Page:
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Revealed: how the culture minister Caral Ni Chuilin aims to exert an iron grip on what key bodies say

By Liam Clarke

A Sinn Fein Minister has been accused of issuing a “gagging order” against many of Northern Ireland’s most prominent cultural and sporting bodies.

The Belfast Telegraph has obtained a confidential memo sent from Culture Minister Caral Ni Chuilin to a number of organisations including the Arts Council and Sport Northern Ireland where she issues stark advice on how to deal with the media.

The eight ‘Arms Length Bodies’ (ALBs) have been issued with tough new “media protocols” in letters from the minister to their chief executives.

The memo states that the bodies will be required to consult the Department of Culture Arts and Leisure (DCAL) about any approach from the media and are warned that, in cases of dispute, the department’s word is final.

Armagh Observatory and Planetarium, Libraries Northern Ireland, the Northern Ireland Museums Council, Northern Ireland Screen (which promotes the movie industry) and the National Museums and Galleries Northern Ireland are all affected.

One key item in the three-page protocol speaks of the organisations “working in partnership with DCAL” on media matters but adds “in circumstances where agreement cannot be reached the department will decide how an issue/event will be handled”.

DCAL must be called in if any issue is likely to result in “negative publicity” and if the media make a Freedom of Information (FoI) request which could be sensitive.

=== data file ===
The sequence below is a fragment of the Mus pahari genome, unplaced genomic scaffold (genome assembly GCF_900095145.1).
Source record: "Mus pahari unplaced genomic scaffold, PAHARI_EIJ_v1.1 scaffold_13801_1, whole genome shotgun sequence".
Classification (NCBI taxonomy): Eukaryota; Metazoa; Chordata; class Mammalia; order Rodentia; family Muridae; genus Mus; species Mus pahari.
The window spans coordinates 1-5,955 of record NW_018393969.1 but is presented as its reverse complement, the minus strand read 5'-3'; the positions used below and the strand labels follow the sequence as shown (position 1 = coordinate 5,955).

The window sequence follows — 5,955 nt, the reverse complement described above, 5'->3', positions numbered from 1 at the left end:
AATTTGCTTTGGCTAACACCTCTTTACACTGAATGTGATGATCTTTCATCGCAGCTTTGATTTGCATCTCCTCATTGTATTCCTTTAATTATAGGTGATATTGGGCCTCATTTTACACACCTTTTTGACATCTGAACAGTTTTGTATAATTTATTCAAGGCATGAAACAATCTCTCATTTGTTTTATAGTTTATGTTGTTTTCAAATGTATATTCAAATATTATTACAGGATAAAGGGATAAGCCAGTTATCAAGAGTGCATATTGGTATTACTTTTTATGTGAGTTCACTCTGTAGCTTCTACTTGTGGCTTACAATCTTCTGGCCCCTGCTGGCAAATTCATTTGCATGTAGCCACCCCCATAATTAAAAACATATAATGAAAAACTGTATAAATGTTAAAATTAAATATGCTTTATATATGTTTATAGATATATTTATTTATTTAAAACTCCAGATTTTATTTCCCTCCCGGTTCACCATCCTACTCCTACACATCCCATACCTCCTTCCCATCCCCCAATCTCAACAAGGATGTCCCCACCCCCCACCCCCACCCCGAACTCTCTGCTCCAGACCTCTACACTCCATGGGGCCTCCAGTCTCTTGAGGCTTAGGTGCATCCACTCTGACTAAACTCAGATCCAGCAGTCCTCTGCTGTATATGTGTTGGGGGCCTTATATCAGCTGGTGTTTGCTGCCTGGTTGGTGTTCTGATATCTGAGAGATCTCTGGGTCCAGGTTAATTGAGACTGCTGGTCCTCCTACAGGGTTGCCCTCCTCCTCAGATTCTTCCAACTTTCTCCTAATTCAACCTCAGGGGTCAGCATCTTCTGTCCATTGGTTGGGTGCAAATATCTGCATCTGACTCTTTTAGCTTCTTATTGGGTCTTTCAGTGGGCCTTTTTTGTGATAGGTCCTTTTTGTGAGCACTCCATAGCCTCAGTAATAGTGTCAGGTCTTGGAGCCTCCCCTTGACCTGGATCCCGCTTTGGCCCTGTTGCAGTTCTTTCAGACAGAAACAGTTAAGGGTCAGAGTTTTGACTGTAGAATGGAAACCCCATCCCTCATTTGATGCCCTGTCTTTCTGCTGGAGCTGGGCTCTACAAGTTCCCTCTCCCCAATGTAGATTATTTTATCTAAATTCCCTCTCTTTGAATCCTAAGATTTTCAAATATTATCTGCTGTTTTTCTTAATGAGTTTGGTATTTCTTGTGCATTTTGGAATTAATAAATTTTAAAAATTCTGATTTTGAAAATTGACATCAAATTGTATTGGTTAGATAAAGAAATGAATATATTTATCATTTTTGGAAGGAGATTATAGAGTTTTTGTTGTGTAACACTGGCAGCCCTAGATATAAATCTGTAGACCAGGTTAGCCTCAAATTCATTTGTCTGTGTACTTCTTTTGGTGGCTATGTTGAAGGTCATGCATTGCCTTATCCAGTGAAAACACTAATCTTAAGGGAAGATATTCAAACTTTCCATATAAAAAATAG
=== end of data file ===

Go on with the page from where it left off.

The minister must be offered the opportunity to lead in any publicity event. The document concludes: “DCAL’s contribution to the funding of ALBs and the organisations they support should be appropriately recognised through a variety of mediums.

“This includes press releases, speeches, publications, banners and advertisements. DCAL’s brand should be prominently displayed and given equal billing to the ALB brand.”

The memo from the minister also states: “The key consideration for all media handling is that the implementation of an early warning system is to ensure there are no surprises.”

It continues: “ALBs will receive a request via their sponsoring branch for forthcoming proposed PR events. This is to facilitate the development of a PR programme focused on the minister’s key areas of interest. The minister has a particular interest in community-based work in disadvantaged areas.”

In an accompanying letter, Ms Ni Chuilin states: “The protocol, and the work my officials are undertaking on branding, will not encroach upon your organisation’s independence.”

But Alan Burnside, a public relations professional specialising in government affairs, described the protocol as a “gagging order”.

Mr Burnside, a former government press officer, said: “The controls the minister lays down compromise the democratic independence of these bodies and their ability to perform with transparency and efficiency.”

Bumper Graham, of Nipsa, the public sector union, added: “Some of these arts bodies have major funding issues and it would be of concern if the department were trying to prevent them from highlighting the adverse impact of cuts.”